On a recent morning I opened my front door to an unexpected visitor. She had stopped by our home to drop off some eggs. We hadn’t requested eggs and indicated as much but she was unfazed. She would leave the eggs whether we wanted them or not.
After urinating in our garden, she proceeded to dig a shallow hole, deposit her clutch of eggs, cover the hole and then, without further fuss, parade off in the direction of the other turtles who were sunning themselves by the pond a few doors down.
Surprise visitations come in all forms. Some, like the turtle visit, are delightful interruptions of our normal routines but others cause us deep pain by handing us news we never want to hear- a scary diagnosis, a miscarriage, a job loss, or even a death. If only we could refuse to accept delivery by narrowing our eyes, pressing our lips firmly together and protectively crossing our arms over our hearts. But we cannot.
And yet, sometimes in the midst of the ensuing trial or while processing our grief, we realize both what’s important and what definitely isn’t, so we reconsider our priorities. We may gain newfound gratitude for something we previously took for granted. We discover grace through the unexpected kindness others extend to us. We humans need such things in order to flourish and thrive so I want to be the sort of person who practices setting meaningful priorities, noticing small blessings, offering grace and doing acts of kindness.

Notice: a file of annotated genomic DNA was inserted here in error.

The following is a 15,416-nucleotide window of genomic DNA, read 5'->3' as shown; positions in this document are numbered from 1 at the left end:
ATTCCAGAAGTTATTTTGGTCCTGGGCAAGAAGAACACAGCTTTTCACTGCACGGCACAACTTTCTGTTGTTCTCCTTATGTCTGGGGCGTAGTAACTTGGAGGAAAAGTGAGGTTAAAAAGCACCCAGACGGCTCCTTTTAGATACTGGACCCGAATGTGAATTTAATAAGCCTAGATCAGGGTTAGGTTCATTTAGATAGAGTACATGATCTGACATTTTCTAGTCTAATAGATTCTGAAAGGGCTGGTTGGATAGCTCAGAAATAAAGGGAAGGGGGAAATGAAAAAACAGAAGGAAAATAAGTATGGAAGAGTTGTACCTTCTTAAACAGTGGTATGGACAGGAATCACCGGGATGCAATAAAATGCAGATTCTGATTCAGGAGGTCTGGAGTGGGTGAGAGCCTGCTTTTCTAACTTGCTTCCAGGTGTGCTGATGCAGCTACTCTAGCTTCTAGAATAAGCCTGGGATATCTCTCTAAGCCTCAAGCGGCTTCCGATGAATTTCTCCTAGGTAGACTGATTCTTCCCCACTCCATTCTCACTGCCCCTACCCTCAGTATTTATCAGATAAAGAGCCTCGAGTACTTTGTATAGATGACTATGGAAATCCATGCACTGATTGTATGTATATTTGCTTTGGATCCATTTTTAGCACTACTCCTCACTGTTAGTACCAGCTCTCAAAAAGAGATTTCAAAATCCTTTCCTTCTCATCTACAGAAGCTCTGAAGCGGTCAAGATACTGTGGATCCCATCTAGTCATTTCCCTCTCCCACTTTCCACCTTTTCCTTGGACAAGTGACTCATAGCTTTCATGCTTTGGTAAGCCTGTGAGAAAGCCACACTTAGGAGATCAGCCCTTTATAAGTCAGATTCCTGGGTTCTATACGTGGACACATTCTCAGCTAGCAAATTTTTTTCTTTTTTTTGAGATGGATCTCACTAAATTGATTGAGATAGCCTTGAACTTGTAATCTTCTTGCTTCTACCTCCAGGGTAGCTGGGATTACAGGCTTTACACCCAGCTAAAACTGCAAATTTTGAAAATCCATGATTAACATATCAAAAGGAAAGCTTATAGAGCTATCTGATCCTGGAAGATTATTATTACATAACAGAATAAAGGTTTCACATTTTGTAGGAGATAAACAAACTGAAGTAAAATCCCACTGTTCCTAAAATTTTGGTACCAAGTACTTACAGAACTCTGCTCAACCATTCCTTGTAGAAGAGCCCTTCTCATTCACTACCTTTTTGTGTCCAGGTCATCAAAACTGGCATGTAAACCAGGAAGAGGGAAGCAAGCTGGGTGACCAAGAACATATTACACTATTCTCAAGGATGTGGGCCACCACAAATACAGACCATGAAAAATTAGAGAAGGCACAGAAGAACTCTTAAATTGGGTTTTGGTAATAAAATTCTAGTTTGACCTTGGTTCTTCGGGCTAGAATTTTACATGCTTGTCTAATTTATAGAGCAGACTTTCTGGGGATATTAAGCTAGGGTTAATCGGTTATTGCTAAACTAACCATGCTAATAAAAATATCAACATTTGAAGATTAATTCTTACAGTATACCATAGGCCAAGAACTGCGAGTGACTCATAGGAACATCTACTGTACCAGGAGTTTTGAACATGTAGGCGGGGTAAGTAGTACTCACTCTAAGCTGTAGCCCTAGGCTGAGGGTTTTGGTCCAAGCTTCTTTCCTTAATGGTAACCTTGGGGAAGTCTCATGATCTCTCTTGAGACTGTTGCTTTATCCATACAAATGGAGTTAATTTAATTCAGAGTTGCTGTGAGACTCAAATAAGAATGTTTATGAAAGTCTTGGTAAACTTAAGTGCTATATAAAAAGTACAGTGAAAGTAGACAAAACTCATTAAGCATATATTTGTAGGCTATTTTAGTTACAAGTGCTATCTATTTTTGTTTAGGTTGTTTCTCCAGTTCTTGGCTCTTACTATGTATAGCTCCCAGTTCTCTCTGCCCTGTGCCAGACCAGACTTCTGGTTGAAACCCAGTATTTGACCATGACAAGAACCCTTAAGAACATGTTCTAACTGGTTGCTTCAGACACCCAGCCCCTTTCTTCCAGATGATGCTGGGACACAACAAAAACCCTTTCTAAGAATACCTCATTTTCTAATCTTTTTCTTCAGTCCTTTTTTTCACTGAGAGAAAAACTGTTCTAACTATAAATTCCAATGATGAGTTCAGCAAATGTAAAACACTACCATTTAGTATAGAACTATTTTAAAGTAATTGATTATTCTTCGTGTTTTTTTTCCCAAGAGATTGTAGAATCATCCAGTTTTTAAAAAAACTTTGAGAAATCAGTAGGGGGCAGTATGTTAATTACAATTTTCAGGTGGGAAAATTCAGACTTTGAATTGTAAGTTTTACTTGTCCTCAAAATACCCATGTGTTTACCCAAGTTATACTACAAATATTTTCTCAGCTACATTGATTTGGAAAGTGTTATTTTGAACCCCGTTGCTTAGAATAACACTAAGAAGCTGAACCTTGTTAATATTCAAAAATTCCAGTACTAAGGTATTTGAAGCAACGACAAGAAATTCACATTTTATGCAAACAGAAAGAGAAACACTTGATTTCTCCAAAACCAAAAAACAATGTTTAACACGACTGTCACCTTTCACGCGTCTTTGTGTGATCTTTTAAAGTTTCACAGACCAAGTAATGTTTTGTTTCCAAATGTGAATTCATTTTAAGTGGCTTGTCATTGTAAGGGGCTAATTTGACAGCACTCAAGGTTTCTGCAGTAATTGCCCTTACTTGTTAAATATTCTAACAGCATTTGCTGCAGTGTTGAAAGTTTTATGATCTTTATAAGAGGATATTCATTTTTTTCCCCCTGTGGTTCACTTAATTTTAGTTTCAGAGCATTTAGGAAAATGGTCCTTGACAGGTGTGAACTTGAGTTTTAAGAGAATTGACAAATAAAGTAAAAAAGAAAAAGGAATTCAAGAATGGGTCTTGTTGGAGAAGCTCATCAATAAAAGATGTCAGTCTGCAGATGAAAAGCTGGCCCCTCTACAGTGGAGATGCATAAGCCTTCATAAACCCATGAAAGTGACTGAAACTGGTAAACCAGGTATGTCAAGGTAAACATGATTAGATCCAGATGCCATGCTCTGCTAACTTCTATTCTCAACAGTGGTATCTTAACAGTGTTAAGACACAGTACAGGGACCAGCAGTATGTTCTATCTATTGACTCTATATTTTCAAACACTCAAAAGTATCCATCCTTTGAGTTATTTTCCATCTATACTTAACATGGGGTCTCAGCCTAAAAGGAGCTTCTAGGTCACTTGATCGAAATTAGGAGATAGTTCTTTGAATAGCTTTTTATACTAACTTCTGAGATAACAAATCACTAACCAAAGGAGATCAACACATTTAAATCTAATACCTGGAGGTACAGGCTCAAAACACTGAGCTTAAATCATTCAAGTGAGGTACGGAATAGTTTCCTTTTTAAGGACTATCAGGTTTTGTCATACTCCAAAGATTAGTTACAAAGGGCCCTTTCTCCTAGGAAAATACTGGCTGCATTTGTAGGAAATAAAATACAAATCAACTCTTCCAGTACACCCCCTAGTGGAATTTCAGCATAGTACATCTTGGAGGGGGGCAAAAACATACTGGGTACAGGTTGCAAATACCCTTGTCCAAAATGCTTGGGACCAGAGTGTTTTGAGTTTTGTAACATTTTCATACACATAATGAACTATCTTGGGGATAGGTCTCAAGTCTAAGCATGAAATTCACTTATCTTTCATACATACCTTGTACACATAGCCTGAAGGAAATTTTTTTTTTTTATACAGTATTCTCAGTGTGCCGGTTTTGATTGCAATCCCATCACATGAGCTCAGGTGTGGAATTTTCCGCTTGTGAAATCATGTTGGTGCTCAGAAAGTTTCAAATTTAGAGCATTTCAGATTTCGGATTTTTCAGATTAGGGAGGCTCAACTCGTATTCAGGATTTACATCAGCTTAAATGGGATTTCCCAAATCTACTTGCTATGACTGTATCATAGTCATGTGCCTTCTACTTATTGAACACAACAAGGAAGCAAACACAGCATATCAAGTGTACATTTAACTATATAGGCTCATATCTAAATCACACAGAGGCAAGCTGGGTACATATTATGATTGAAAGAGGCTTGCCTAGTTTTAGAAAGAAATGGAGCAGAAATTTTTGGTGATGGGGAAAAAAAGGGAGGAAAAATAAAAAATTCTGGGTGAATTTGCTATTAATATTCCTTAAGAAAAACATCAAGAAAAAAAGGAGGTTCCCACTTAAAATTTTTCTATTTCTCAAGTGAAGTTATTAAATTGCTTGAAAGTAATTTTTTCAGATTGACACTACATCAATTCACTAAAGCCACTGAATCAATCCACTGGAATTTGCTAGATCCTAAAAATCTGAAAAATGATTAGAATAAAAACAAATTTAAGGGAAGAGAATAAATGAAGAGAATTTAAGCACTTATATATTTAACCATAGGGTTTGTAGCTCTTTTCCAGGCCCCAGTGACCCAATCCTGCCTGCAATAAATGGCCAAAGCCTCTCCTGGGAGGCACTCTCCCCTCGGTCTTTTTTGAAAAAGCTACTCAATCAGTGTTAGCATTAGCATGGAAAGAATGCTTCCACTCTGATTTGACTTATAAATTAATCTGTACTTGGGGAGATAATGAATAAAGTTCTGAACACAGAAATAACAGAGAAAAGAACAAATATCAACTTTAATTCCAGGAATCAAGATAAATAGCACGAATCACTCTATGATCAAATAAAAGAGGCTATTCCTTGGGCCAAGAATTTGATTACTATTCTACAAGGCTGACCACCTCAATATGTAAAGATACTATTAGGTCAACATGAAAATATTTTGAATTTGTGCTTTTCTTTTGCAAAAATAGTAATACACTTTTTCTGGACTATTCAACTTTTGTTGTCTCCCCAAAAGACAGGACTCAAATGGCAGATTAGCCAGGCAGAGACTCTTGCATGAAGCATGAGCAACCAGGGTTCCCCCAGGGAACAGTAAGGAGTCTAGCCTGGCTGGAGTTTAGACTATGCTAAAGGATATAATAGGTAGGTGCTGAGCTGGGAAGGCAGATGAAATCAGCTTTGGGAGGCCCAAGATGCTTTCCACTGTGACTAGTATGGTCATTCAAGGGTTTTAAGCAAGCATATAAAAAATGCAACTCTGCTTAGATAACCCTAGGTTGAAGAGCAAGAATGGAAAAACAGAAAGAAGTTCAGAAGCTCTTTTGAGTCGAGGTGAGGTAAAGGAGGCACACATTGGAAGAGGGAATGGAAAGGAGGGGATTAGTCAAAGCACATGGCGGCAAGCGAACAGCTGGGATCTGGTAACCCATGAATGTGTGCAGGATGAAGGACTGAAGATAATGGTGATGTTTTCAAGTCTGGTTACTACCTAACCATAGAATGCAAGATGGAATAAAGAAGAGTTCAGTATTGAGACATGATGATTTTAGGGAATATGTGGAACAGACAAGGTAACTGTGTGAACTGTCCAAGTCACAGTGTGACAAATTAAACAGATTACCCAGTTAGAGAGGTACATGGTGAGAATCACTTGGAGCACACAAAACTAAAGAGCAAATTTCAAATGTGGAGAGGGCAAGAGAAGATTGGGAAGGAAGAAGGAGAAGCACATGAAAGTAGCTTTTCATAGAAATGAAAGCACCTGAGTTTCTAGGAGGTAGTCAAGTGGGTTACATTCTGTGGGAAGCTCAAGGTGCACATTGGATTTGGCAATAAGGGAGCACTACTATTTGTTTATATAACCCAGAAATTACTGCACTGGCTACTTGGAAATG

Ultimately, painful surprises present this paradox. Despite our wish to dodge it, pain offers an opportunity for those of us suffering it and those of us witnessing it to realign our actions with what we say truly matters. It may even bring out the best in us.
I have been where you are. It was a lonely and grief filled place. As a result, I have made it my mission to help other widows by suggesting that taking action to honor your husband’s legacy will enable you to set goals for yourself so you can begin to embrace life again. What do you mean, you may ask.